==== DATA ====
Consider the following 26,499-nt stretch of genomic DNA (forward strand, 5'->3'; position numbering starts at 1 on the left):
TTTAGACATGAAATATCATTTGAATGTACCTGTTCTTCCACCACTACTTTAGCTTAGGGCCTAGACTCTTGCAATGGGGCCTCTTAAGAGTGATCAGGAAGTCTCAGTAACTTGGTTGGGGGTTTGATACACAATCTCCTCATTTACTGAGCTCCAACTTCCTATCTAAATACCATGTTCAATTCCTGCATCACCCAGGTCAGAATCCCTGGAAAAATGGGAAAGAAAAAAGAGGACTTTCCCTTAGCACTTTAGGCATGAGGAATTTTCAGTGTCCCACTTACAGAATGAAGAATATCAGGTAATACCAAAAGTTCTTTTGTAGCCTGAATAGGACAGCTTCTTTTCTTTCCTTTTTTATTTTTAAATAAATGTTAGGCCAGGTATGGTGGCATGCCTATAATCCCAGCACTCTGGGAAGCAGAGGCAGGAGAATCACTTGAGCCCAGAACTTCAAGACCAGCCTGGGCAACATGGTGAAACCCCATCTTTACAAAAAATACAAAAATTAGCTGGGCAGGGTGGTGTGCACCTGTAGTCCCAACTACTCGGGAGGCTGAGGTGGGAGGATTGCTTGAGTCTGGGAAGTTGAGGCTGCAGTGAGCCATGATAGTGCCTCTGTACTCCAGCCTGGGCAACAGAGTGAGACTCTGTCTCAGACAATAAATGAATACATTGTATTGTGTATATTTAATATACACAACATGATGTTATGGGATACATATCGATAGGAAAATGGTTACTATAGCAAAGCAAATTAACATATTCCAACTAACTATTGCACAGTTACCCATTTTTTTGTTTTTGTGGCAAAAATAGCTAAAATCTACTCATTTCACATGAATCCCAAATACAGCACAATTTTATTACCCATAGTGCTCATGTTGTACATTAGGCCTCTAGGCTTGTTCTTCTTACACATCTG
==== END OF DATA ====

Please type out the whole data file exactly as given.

Consider the following 26,499-nt stretch of genomic DNA (forward strand, 5'->3'; position numbering starts at 1 on the left):
TTTAGACATGAAATATCATTTGAATGTACCTGTTCTTCCACCACTACTTTAGCTTAGGGCCTAGACTCTTGCAATGGGGCCTCTTAAGAGTGATCAGGAAGTCTCAGTAACTTGGTTGGGGGTTTGATACACAATCTCCTCATTTACTGAGCTCCAACTTCCTATCTAAATACCATGTTCAATTCCTGCATCACCCAGGTCAGAATCCCTGGAAAAATGGGAAAGAAAAAAGAGGACTTTCCCTTAGCACTTTAGGCATGAGGAATTTTCAGTGTCCCACTTACAGAATGAAGAATATCAGGTAATACCAAAAGTTCTTTTGTAGCCTGAATAGGACAGCTTCTTTTCTTTCCTTTTTTATTTTTAAATAAATGTTAGGCCAGGTATGGTGGCATGCCTATAATCCCAGCACTCTGGGAAGCAGAGGCAGGAGAATCACTTGAGCCCAGAACTTCAAGACCAGCCTGGGCAACATGGTGAAACCCCATCTTTACAAAAAATACAAAAATTAGCTGGGCAGGGTGGTGTGCACCTGTAGTCCCAACTACTCGGGAGGCTGAGGTGGGAGGATTGCTTGAGTCTGGGAAGTTGAGGCTGCAGTGAGCCATGATAGTGCCTCTGTACTCCAGCCTGGGCAACAGAGTGAGACTCTGTCTCAGACAATAAATGAATACATTGTATTGTGTATATTTAATATACACAACATGATGTTATGGGATACATATCGATAGGAAAATGGTTACTATAGCAAAGCAAATTAACATATTCCAACTAACTATTGCACAGTTACCCATTTTTTTGTTTTTGTGGCAAAAATAGCTAAAATCTACTCATTTCACATGAATCCCAAATACAGCACAATTTTATTACCCATAGTGCTCATGTTGTACATTAGGCCTCTAGGCTTGTTCTTCTTACACATCTG